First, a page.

Lake Ontario Flooding

By on June 10, 2019

There have been three major flooding events on Lake Ontario. They occurred in 1952, 1973 and 2017. All were man-made or substantially man-made. The latest control plan, Plan 2014, issued at the end of 2016, has placed the lake in jeopardy not only today but also in the future. Plan 2014 must be repealed and replaced.  

In 1952 the water level of Lake Ontario reached an all-time high of about 248.5 feet above sea level because of the Gut Dam. For the first time in recorded history the South Shore of Lake Ontario experienced devastating flooding. The Gut Dam was removed and the South Shore U.S. residents sued the Canadian Government and won.

Presently control Plan 2014 has replaced the previous plan 1958DD. Taking the 1952 high and asserting that it’s a natural occurrence is bogus data. Plan 2014 Criteria H4 has the highest monthly mean level of Lake Ontario at a shall not exceed 248.46 feet for the month of May. But April, June and July are also above 248. Repeating, 248 is a man-made high, not the new normal.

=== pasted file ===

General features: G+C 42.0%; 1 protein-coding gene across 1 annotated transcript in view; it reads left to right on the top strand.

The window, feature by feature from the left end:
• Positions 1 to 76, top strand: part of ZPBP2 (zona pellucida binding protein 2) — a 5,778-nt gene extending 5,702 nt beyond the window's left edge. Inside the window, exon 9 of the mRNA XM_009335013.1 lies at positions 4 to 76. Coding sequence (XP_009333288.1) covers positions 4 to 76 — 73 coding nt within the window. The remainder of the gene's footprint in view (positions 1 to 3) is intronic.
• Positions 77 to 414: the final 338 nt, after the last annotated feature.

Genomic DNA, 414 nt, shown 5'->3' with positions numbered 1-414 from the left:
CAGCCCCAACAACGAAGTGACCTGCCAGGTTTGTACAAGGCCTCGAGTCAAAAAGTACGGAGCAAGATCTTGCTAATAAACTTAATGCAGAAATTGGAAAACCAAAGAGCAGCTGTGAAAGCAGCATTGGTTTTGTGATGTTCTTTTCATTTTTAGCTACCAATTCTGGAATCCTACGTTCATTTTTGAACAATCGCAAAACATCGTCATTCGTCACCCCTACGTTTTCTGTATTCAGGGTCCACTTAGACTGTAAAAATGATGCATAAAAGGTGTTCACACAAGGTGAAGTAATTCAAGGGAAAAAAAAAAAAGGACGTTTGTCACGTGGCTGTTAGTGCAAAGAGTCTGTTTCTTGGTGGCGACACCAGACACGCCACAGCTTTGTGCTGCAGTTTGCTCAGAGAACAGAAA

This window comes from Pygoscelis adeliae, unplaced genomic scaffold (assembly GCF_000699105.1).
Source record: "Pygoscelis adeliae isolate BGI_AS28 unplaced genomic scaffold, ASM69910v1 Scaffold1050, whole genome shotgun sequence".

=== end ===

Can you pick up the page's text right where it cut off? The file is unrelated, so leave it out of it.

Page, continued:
A reasonable estimate of the 2017 damage levied upon the New York shoreline of Lake Ontario by Control Plan 2014 is in excess of one and a half billion dollars. What will be the 2019 flood results?

Conclusion:

The general outline for a replacement plan is as follows:

1. Go back to the natural 4-foot cycle range of 242 to 246 feet above sea level.

2. Develop anticipatory control algorithms to deal with input water supply fluctuations from the upper lakes. For example, the time constant from Lakes Michigan and Huron to Lake Ontario is about one year. That means the water levels seen on these upper lakes will appear on Lake Ontario one year later. By monitoring and reacting to these lake levels, Lake Ontario can accommodate the increases or decreases in supply and avoid flooding. 

3. Improve the monitoring and prediction of local basin water supply.

4. Significantly increase response time to changes in outflow from Lake Ontario to minimize both downstream and shoreline flooding. This means, improve the speed and quality of IJC decisions. 

These are logical conclusions. There must be a serious and quick response to the repeal and replacement of Plan 2014.

Gary B. Gustafson, P.E.

51-year resident on Lake Ontario

Survivor of 1973, 2017 and ongoing 2019 flooding